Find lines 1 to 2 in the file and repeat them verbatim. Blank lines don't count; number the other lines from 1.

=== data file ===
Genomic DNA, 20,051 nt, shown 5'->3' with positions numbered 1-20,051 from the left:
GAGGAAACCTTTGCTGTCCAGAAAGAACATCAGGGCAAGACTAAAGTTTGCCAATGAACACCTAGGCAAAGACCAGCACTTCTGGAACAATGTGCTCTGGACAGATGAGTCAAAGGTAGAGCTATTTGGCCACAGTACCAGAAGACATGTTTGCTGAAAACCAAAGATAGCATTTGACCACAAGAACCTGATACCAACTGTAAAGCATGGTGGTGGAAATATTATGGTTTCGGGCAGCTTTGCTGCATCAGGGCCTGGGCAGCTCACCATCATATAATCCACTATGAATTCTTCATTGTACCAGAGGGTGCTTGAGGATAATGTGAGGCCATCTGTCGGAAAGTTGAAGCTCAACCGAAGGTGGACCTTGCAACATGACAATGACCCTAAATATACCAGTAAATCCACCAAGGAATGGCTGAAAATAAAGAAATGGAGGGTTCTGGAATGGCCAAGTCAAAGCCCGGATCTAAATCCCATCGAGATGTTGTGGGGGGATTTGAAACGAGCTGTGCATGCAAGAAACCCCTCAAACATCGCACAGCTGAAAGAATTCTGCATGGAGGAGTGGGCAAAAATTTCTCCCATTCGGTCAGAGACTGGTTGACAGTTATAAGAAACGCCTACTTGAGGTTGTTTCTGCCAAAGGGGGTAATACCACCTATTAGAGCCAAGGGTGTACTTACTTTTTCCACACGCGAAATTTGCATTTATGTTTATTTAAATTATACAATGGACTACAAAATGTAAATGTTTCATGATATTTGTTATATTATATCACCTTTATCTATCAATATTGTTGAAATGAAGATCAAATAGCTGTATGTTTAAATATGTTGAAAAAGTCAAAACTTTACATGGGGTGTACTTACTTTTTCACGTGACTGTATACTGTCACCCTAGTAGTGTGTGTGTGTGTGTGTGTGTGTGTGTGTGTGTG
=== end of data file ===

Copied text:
Genomic DNA, 20,051 nt, shown 5'->3' with positions numbered 1-20,051 from the left:
GAGGAAACCTTTGCTGTCCAGAAAGAACATCAGGGCAAGACTAAAGTTTGCCAATGAACACCTAGGCAAAGACCAGCACTTCTGGAACAATGTGCTCTGGACAGATGAGTCAAAGGTAGAGCTATTTGGCCACAGTACCAGAAGACATGTTTGCTGAAAACCAAAGATAGCATTTGACCACAAGAACCTGATACCAACTGTAAAGCATGGTGGTGGAAATATTATGGTTTCGGGCAGCTTTGCTGCATCAGGGCCTGGGCAGCTCACCATCATATAATCCACTATGAATTCTTCATTGTACCAGAGGGTGCTTGAGGATAATGTGAGGCCATCTGTCGGAAAGTTGAAGCTCAACCGAAGGTGGACCTTGCAACATGACAATGACCCTAAATATACCAGTAAATCCACCAAGGAATGGCTGAAAATAAAGAAATGGAGGGTTCTGGAATGGCCAAGTCAAAGCCCGGATCTAAATCCCATCGAGATGTTGTGGGGGGATTTGAAACGAGCTGTGCATGCAAGAAACCCCTCAAACATCGCACAGCTGAAAGAATTCTGCATGGAGGAGTGGGCAAAAATTTCTCCCATTCGGTCAGAGACTGGTTGACAGTTATAAGAAACGCCTACTTGAGGTTGTTTCTGCCAAAGGGGGTAATACCACCTATTAGAGCCAAGGGTGTACTTACTTTTTCCACACGCGAAATTTGCATTTATGTTTATTTAAATTATACAATGGACTACAAAATGTAAATGTTTCATGATATTTGTTATATTATATCACCTTTATCTATCAATATTGTTGAAATGAAGATCAAATAGCTGTATGTTTAAATATGTTGAAAAAGTCAAAACTTTACATGGGGTGTACTTACTTTTTCACGTGACTGTATACTGTCACCCTAGTAGTGTGTGTGTGTGTGTGTGTGTGTGTGTGTGTGTG